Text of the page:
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Yesterday a Facebook friend was trying to convince others, via her status, that Pepsi was debuting a new can that included the whole Pledge of Allegiance except for the words “under God” (the HEATHENS!).  We were all supposed to put this in our statuses and NEVER EVER drink that devilish drink AGAIN!

Now I know very well by now that 99.9% of such internet claims are lies.  Some are feel-good lies, like all those sappy “inspirational” stories that are mostly just not true or are exaggerated for effect.  I don’t usually bother bursting anyone’s bubble over those.  But others, like this one, damage the reputations of individuals and businesses.  It only takes a few seconds to go to Snopes and check their validity, and so I always do and always will, even if I hated Pepsi and wished the company would go out of business!  Because, you know, truth is important, and if you have to tell lies to bolster your argument (now I’m thinking of political email forwards) then maybe you need to reconsider your position.

Anyway, the Snopes article did mention that the words “under God” are a late addition to the Pledge anyway, which I think I knew but had forgotten.  And since it’s truthful to say that our nation IS under God (because isn’t everything?) I think it’s a fine addition and I’m proud to say it.

However, this got me thinking about the Pledge, and about a practice that you might be surprised that I object to.  Frequently, at gatherings of pro-life folks, the Pledge is recited, with a postscript at the end:  “with liberty and justice for all, born and unborn.”  I don’t like that addition, and I won’t say it.  And you know why?  Because it isn’t true.  And no amount of saying it is going to make it true.

You might argue that even the “with liberty and justice for all”  part isn’t true, you anti-American you!  But even if it isn’t always true, it’s supposed to be.  Our laws support that ideal for the most part, as do our courts.  On the other hand, our laws explicitly reject liberty and justice for the unborn.

When we pledge allegiance to the flag of the United States of America, we are pledging allegiance to a government that has said it is okay to abort babies up until the day they are born.  That is simply a fact.  It is a government that has allowed and sanctioned and approved and codified many other things, some that I object to and some that you do.  I love my country and will continue to pledge allegiance to it, but that doesn’t make me blind to its faults, nor is it unpatriotic of me to think some changes are in order.

What do people mean when they say the Pledge in this altered way?  Are they saying that they aren’t really pledging allegiance to this country, but that they will if the abortion laws are changed?  Are they just pretending that what they wish was true is true?  They cannot claim that they are pledging allegiance to some sort of ideal that the flag itself symbolizes, because the pledge makes it quite clear that those reciting it are pledging allegiance to the country as well.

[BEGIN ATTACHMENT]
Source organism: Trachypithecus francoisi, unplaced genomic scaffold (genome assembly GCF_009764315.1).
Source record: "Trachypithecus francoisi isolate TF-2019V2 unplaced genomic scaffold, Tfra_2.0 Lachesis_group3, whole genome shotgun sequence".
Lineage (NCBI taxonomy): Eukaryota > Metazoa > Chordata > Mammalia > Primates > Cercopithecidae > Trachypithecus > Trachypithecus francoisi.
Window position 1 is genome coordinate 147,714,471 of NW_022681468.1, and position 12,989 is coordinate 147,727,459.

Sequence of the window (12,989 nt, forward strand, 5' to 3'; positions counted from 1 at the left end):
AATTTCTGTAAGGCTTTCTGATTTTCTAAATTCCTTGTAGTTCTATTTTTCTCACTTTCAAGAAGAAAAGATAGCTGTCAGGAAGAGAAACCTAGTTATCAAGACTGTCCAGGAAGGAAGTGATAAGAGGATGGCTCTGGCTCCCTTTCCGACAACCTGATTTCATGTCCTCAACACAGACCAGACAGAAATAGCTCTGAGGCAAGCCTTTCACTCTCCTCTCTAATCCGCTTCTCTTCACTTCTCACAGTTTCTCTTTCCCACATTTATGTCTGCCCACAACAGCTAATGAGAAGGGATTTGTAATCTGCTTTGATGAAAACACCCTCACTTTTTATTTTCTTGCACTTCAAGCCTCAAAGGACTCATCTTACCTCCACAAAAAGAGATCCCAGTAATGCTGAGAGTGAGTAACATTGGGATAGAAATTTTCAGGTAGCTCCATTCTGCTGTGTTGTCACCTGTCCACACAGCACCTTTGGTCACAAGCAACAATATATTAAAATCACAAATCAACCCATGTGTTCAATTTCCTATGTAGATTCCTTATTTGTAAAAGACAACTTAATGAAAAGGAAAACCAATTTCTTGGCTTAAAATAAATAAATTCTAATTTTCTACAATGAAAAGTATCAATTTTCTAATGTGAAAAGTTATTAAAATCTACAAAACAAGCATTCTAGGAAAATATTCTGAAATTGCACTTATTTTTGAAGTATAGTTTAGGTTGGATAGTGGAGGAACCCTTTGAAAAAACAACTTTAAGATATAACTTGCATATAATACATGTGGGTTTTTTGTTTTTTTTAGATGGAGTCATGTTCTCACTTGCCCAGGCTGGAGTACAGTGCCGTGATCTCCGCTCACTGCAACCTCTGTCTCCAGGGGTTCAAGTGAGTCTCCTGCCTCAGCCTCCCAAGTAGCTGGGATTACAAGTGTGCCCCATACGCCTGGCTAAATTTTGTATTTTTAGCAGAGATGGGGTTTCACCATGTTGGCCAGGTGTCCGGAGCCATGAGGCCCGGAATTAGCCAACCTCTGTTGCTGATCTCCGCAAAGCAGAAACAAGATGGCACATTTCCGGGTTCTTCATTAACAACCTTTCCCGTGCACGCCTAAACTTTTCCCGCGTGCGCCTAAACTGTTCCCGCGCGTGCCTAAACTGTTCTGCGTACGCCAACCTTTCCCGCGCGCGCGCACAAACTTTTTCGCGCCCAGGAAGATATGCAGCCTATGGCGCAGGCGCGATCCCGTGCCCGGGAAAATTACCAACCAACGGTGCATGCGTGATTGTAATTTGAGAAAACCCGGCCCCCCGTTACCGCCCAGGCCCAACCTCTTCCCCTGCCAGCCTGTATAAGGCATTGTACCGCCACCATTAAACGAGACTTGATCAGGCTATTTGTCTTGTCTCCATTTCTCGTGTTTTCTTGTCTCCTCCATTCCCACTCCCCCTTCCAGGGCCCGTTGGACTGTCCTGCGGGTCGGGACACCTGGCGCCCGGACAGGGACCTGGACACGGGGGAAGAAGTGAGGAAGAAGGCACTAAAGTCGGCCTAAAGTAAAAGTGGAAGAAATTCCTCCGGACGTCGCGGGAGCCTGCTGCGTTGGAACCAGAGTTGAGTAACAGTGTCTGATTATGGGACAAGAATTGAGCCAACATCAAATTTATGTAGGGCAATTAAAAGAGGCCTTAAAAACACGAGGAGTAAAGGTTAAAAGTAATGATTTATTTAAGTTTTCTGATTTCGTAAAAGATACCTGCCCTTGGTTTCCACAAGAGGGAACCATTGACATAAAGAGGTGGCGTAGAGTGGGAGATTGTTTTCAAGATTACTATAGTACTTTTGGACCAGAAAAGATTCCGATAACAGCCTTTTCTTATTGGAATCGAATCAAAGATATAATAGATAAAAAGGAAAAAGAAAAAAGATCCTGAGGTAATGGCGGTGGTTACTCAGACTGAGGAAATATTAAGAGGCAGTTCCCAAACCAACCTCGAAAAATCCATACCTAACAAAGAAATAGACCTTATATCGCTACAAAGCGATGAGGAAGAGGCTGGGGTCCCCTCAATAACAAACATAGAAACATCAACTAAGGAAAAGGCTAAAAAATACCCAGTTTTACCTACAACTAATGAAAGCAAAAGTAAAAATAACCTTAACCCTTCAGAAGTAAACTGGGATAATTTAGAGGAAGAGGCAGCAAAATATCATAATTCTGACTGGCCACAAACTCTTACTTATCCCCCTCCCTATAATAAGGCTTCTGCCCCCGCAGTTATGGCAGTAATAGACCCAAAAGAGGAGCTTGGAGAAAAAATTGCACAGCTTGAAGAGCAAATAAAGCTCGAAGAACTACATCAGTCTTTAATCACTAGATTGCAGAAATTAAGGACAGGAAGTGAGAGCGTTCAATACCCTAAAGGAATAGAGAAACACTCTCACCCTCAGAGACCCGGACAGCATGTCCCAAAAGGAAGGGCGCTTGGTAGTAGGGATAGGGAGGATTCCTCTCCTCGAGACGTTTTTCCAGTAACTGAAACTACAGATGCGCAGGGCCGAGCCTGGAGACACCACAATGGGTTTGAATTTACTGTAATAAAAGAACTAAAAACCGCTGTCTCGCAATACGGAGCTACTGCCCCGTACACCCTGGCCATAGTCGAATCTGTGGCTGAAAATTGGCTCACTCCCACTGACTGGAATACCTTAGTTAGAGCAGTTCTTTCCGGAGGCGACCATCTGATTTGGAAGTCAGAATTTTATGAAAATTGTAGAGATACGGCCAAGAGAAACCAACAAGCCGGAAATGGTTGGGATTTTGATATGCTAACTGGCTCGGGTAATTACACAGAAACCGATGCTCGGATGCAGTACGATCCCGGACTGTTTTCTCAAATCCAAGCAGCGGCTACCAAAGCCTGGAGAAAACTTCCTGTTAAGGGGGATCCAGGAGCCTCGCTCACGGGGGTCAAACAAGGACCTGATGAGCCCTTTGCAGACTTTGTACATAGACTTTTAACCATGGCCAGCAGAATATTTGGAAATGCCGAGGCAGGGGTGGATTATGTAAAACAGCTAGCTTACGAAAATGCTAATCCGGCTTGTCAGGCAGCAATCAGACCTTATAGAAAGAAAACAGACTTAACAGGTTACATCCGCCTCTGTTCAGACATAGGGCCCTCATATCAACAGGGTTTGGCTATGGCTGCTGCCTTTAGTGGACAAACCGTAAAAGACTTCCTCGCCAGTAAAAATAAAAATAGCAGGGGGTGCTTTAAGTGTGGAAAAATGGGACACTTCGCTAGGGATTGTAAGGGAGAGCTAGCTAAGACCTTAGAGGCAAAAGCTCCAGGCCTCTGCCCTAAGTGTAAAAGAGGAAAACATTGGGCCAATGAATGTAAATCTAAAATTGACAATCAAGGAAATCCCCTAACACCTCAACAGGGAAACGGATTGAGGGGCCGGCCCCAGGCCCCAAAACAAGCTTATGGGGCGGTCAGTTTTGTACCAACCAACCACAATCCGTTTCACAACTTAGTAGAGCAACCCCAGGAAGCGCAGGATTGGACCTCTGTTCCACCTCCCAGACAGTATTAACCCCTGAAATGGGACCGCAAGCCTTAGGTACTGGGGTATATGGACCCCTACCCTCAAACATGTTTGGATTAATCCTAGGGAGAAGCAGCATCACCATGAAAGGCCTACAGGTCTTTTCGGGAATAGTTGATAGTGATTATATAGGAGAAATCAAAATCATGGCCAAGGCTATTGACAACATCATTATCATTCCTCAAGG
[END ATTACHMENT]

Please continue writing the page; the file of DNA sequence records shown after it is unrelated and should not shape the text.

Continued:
I know pro-lifers well, because I am one.  And I know many of them have worked tirelessly for changes in the country’s abortion laws.  But adding a phrase to the Pledge that amounts to nothing more than wishful thinking is at best pointless and at worst dishonest and counterproductive.

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One way to help

Katie’s co-workers at Ackermann PR have asked friends to pass along this link which has information on how people can contribute to a fund to help the family with the financial burdens which they will be facing on top of everything else after Henry’s 37 day hospitalization.

There were close to 500 messages of support from readers when I visited Katie’s personal blog earlier today.  It has since crashed from the overwhelming traffic.  Hundreds more messages are on her Facebook Wall and the wall of the group set up by a friend of Henry’s to pray for his recovery.  Online friends ARE real friends.

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Sick of Farmville

I didn’t get what the big deal was when I first started playing Farmville.  It seemed like a poor imitation of Farm Town, which I was already playing and enjoying.  In fact, I still think that most things about Farm Town are superior–the graphics, the speed, the flowers that don’t die, the ability to have others harvest your crops and do your plowing, the interaction with other players.

But I went ahead and joined up, because I’m a good sport and almost always join a game when I’m invited even if I don’t keep playing it.  And when I found that I was still playing after the allure of other games had passed, I started to wonder why.

I think that the attraction of most of the farming/restaurant/build your own town games is similar–it’s the ability to be totally in charge of an environment that you can completely control.  Being able to design your own perfect reality is comforting in the midst of a very out-of-control real life.  Non-players laugh and tell gamers to go plant a real garden or clean their own homes, but real life is a lot messier than online life and sometimes it’s nice to escape for a while.